Selective admission

Yes, you can predict study performance


Yes, you can predict students’ study performance. But don’t be fooled into thinking it will make much difference for output, says Susan Niessen. This week, she will receive her PhD for her research on selective admission.
By Christien Boomsma / Photo by Elmer Spaargaren / Translation by Sarah van Steenderen

It sounds like a common sense policy: programmes with a limited number of spots prefer to give those spots to the best students. It’s also a financially sound policy: the best students study faster and have lower drop-out rates, which is good for the programme’s reputation.

An increasing number of programmes applied for a numerus clausus policy in the last few years, and with good reason. This policy allows them to practise selective admission. But how does one select the best students? Or rather, the most successful students?

Susan Niessen has spent years trying to answer this question. Her research focuses mainly on the psychology programme, which has been experimenting with selective admission for years. But she says her results can inform many other programmes.

Mini exam

One useful method for predicting student performance is no longer allowed. High school academic performance is a pretty good indicator for university academic performance, the  but the law now forbids programmes from selecting students on this criterion alone. So what criteria can they use?

The method of test studying worked much better to predict a student’s performance than others

The solution turns out to be simple. ‘A few exams are usually enough to show whether someone will be a good student’, Niessen says. ‘Study programmes should administer these as early as possible.’

In other words: students should sit an exam before they ever start classes.

The programme implemented the practice of ‘test studying’ in 2013. ‘Students who registered for our course are given first-year material to study’, Niessen says. ‘After having studied it, they have to come here to sit an exam.’

In the years since, the programme has added a mini exam in statistics and a lecture. Niessen recorded students results and then followed the progress of each batch of students.

Mums and dads

The results were conclusive. The method of test studying worked much better to predict a student’s performance than others – such as writing a motivation letter, for example. In the past, the psychology programme has required students to write one.

‘It’s completely useless’, says Niessen. ‘It doesn’t work as a predictor at all. In part because mums, dads, and brothers and sisters usually help out with writing the letter. But the programmes have no way of knowing that.’

Study programmes also attempt to measure non-cognitive characteristics: whether students know how to keep a schedule, or whether they’re sociable people, or honest. ‘In the United States, they even check for leadership qualities, or active citizenship’, says Niessen.

‘But they try to measure that through questionnaires’, she says. ‘People have to check whether or not they think of themselves as “hard workers”, or a “good planner”.’

Socially desirable

It’s easy to see how these questionnaires can be manipulated by people only checking what they perceive to be socially desirable answers. During a selection process students may want to present themselves as better than they really are. ‘It turns out students were indeed doing this’, says Niessen. ‘The predictive value of questionnaires like these in a selection process is basically zero.’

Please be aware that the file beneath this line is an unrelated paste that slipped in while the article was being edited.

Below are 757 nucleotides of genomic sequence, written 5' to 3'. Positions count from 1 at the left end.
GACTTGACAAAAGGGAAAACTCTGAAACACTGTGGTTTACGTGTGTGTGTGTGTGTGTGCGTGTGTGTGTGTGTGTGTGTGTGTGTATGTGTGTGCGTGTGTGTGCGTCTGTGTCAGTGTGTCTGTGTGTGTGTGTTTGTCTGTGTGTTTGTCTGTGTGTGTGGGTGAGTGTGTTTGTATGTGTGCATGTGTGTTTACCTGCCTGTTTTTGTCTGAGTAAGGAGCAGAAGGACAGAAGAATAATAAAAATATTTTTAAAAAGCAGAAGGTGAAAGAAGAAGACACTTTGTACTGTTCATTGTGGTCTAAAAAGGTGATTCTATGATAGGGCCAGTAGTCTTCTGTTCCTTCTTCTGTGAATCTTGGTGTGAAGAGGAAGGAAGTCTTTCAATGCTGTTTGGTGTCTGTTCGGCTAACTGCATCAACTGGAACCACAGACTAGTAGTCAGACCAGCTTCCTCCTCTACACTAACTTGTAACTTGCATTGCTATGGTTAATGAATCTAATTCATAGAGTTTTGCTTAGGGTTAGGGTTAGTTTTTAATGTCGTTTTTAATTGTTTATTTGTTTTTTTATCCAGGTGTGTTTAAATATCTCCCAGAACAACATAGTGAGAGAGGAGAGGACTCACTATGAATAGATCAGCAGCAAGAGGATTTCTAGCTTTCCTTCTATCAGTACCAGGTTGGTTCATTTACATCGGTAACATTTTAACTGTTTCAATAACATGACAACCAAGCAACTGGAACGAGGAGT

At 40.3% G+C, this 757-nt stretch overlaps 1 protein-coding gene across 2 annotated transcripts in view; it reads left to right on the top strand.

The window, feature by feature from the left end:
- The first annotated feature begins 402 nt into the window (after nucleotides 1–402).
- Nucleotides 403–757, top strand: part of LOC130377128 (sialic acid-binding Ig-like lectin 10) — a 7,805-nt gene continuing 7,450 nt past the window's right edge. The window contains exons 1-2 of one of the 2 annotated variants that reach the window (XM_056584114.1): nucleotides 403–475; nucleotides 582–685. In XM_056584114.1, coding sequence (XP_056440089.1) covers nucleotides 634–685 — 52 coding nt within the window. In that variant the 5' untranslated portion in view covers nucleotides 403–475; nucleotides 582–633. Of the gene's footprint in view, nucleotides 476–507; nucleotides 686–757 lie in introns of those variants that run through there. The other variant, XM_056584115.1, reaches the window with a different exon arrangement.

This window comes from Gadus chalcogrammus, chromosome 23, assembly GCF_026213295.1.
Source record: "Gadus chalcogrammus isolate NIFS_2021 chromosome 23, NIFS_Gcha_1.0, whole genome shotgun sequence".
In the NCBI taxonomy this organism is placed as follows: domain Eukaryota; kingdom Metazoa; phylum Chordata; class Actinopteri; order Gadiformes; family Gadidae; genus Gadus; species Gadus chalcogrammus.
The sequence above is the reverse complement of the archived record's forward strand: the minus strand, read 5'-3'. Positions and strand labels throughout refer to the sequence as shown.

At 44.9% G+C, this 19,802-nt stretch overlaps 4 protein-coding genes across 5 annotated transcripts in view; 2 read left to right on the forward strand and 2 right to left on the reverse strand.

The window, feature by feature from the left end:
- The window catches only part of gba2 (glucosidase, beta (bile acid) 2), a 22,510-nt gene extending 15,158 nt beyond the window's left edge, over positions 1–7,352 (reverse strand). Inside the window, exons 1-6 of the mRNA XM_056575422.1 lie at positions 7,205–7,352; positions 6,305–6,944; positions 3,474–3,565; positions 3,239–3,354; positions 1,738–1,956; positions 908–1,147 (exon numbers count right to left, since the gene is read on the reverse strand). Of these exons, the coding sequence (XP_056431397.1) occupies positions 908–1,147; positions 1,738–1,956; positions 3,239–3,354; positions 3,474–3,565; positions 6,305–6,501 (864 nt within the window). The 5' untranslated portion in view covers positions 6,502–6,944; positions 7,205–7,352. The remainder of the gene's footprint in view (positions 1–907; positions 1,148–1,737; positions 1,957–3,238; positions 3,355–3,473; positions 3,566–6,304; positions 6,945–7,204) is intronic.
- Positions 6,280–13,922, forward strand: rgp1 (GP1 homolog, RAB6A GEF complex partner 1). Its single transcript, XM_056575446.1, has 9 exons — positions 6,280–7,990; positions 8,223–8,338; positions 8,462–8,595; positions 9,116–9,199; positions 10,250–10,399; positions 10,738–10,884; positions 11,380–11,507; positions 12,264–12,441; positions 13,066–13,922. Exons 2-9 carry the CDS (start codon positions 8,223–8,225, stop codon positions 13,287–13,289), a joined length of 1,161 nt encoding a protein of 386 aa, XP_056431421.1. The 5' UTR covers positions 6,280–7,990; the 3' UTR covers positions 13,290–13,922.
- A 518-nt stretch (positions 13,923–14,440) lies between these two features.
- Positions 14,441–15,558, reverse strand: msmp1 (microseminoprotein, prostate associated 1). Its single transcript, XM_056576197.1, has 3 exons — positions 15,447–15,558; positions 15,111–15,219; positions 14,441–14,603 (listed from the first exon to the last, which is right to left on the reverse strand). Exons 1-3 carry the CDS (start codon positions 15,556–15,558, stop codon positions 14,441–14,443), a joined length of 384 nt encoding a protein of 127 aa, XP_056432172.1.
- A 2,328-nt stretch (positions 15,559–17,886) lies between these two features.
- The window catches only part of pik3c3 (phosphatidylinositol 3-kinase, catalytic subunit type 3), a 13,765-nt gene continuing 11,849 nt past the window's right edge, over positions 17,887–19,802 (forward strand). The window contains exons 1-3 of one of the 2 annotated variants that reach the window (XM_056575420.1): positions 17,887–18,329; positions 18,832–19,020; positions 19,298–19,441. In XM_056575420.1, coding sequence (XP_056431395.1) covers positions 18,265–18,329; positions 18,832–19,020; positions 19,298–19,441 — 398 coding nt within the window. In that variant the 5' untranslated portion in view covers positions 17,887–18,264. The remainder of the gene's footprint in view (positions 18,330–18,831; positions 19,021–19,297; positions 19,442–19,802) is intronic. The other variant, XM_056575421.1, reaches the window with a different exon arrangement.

Interviewing prospective students is not only too time-consuming to do on a large scale, it’s a poor indicator of study performance. ‘An interview also allows students to only give socially desirable answers’, she says. ‘And the final verdict is always subjective.’

If you do have to make a selection, be as thorough as possible about it

Nevertheless, the psychology programme’s selection methods are on the right track, says Niessen. The key is to select on the basis of what the programme actually involves. Does it involve a lot of literary theory? Do students have to work independently? Programmes should test prospective students on these aspects during selection. Do other aspects, such as social skills, influence study performance? Programmes should test for these during selection just as they do for their curriculum.


But test studying is not a perfect solution, says Niessen. ‘It’s not like people never make the wrong decisions’, she says. Critics of the method say there is very little difference between a number 500 on the list and number 501. This would mean that it’s unfair to admit number 500 but reject number 501. But, she emphasises, ‘there is a difference between number 300 and number 500. So if you do have to make a selection, be as thorough as possible about it.’

And clearly, selection only works when programmes actually have the opportunity to choose. ‘In reality, students applying for a clausus programme are rarely rejected’, says Niessen. ‘This means the effect on the study output is marginal. But if a programme has more application than spots available, it can be a useful tool.’


Notify of

De spelregels voor reageren: blijf on topic, geen herhalingen, geen URLs, geen haatspraak en beledigingen. / The rules for commenting: stay on topic, don't repeat yourself, no URLs, no hate speech or insults.


0 Reacties
Inline Feedbacks
View all comments